For Reassurance #1, let's start with this metaphor: a doctor tells you the malignancy they just found on you hasn't grown much, yet. And it's just the tiniest fraction of your body weight! Feels reassuring? And adding that there is some recent methane growth, but attributable to wetlands, depends upon isotopic analysis. Isotopic analysis is one of the great wonders of modern science, as important to climate research as to CSI-style forensics. But while some things give very clear isotopic signals, deciphering others is an art. A paper just published a few months ago, Arctic methane sources: Isotopic evidence for atmospheric inputs (Fisher et al, 2011), says, of nearby air sample methane isotopic signatures, "this bulk result is strikingly similar to typical wetland emissions, though with the caution that it may record a mix of disparate sources," and later adds that, "there may also be significant input from East Siberian Arctic Shelf emissions with variable d13C," and again later, "this does not exclude inputs from isotopically lighter shallow sourced CH4 emitted from clathrates further afield such as in the eastern Arctic." Indeed, discussing the isotopic signatures of different ESAS methane, leading ESAS researcher Natalia Shakhova said recently,"It is incorrect to say that anyone is able to trace that signal yet." Reassurance #1 is thus quite weak.

Reassurance #3 is a not uncommon form of faulty logic made by professionals who occasionally get bleary-eyed and lost in their charts: ice cores give a detailed record of changes from periods cooler than ours to today. Unfortunately we are likely exiting this Pleistocene range soon, with temperatures rising to levels unseen during recent interglacials -- and these particular hydrates are uniquely sensitive to temperature, as already noted. Reassurance #3, dead on arrival.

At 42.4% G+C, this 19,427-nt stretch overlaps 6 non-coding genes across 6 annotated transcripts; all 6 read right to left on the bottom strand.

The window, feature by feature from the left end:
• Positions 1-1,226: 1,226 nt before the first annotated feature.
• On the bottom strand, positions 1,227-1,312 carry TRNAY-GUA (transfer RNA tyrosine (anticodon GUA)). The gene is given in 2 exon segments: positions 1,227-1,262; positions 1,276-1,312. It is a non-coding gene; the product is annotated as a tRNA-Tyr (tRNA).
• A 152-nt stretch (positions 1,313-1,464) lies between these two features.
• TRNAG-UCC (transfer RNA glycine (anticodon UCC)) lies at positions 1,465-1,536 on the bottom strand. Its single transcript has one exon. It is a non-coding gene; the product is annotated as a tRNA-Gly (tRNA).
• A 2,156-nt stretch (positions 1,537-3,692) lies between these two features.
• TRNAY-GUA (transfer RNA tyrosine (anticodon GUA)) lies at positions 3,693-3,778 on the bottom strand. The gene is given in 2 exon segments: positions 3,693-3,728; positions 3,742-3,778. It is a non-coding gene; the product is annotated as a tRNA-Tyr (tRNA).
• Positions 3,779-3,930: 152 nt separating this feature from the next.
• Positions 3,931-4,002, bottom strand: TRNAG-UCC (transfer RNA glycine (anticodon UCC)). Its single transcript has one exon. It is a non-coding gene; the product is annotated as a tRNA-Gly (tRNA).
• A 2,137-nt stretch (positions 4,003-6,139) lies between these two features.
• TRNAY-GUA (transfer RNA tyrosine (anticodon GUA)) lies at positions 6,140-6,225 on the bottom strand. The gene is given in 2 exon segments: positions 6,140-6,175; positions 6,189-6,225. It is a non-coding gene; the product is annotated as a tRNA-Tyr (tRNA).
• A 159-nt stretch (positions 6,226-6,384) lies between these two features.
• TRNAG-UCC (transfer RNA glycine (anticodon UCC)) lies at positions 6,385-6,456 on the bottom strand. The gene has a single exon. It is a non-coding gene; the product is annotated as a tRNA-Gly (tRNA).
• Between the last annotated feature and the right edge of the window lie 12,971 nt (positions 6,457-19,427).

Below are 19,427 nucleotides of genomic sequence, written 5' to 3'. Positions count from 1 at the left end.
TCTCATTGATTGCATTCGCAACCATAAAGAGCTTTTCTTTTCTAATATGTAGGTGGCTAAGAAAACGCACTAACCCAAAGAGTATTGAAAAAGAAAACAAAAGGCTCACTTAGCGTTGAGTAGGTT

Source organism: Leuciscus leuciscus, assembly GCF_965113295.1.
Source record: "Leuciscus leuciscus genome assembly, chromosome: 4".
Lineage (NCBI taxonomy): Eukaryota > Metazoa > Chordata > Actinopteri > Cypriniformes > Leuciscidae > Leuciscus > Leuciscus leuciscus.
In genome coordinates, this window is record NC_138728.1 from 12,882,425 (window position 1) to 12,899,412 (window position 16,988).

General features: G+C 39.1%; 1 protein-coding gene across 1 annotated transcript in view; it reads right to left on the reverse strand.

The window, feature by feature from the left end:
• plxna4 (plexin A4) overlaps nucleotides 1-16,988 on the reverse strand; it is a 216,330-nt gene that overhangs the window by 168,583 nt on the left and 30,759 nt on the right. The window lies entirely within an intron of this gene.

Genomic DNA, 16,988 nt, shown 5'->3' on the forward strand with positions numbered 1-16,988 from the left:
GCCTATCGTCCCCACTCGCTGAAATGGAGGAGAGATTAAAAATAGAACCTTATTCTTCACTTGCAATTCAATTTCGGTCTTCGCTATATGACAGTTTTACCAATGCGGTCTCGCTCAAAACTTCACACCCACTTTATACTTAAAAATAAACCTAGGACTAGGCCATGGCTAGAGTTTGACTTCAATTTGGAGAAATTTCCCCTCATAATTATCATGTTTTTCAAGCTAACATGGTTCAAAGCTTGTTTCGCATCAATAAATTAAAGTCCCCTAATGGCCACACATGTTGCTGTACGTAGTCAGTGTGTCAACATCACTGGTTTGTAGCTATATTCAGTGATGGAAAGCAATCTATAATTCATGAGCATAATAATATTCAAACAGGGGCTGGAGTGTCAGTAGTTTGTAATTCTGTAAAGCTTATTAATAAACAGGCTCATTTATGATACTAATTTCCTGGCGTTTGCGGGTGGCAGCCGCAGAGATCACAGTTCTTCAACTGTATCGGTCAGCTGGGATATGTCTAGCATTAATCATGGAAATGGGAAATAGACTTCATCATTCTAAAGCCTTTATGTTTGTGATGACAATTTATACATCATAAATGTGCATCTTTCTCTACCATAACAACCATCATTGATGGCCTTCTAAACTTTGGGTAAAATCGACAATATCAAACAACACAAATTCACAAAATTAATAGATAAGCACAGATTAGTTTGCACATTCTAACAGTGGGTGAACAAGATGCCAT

Ah, Reassurance #4, we still have #4! Modeling, indeed, has suggested ESAS permafrost destabilization 5-10,000 years after inundation, depending on conditions of prior freezing. The permafrost cap is now hovering just below freezing. Without humans, ESAS bottom waters would surely be several degrees cooler today. Now they will certainly warm more and are doing so fast: our human signal here will clearly be added on top of underlying long-term degradation, making something that has probably been benign in recent interglacials potentially catastrophic. And current warming is clearly causing vast changes there. A key to the region is the Lena river, a prime source of its rich sediments, its carbon stores, methane, etc. It is fed by methane-rich lakes underlain by yedoma (wind blown matter making organic-rich permafrost), with its quickly warming waters largely driving a 500% increase in flaw polynyas (ice-free sea areas in winter) over the ESAS, around the river's mouth, during the last two decades alone.

Our reassurances now are ended, and have melted into air, into thin air, and I don't wish to unduly frighten you, but one calculation based on sonar acoustical data, would, if correct, actually suggest we've already arrived at catastrophic-level ESAS emissions, but for one thing: obviously there's no big atmospheric methane spike yet (as said at the outset), so, if accurate, the reading would indicate that massive methane releases there must be getting consumed prodigiously by microbes in the water column, as during the Gulf oil spill. For now, let's just hope those were schooling fish the sonar was picking up!

How now? Still feeling reassured? You have to admit, if you ask yourself what the initial stages of a catastrophe there might look like, it would probably look much like what we're seeing today: researchers on the ground frequently finding larger and larger plumes of methane bubbles, hotspots of super-saturated water column, greatly elevated atmospheric methane levels nearby, and slightly elevated levels over the whole arctic sea, with various academics questioning all these extraordinary findings. We don't know, but it doesn't look nice at all.

Major funding should go right away to figuring this out. And if we were smart, since we can't all get into lab coats with our excellent CSI researcher friends like Natalia Shakhova and Igor Semiletov (watch one of their Powerpoint presentations here), we should also be discussing what we could do if the news there soon goes from bad to worse. Indeed, let's discuss that next episode.

From Our Partners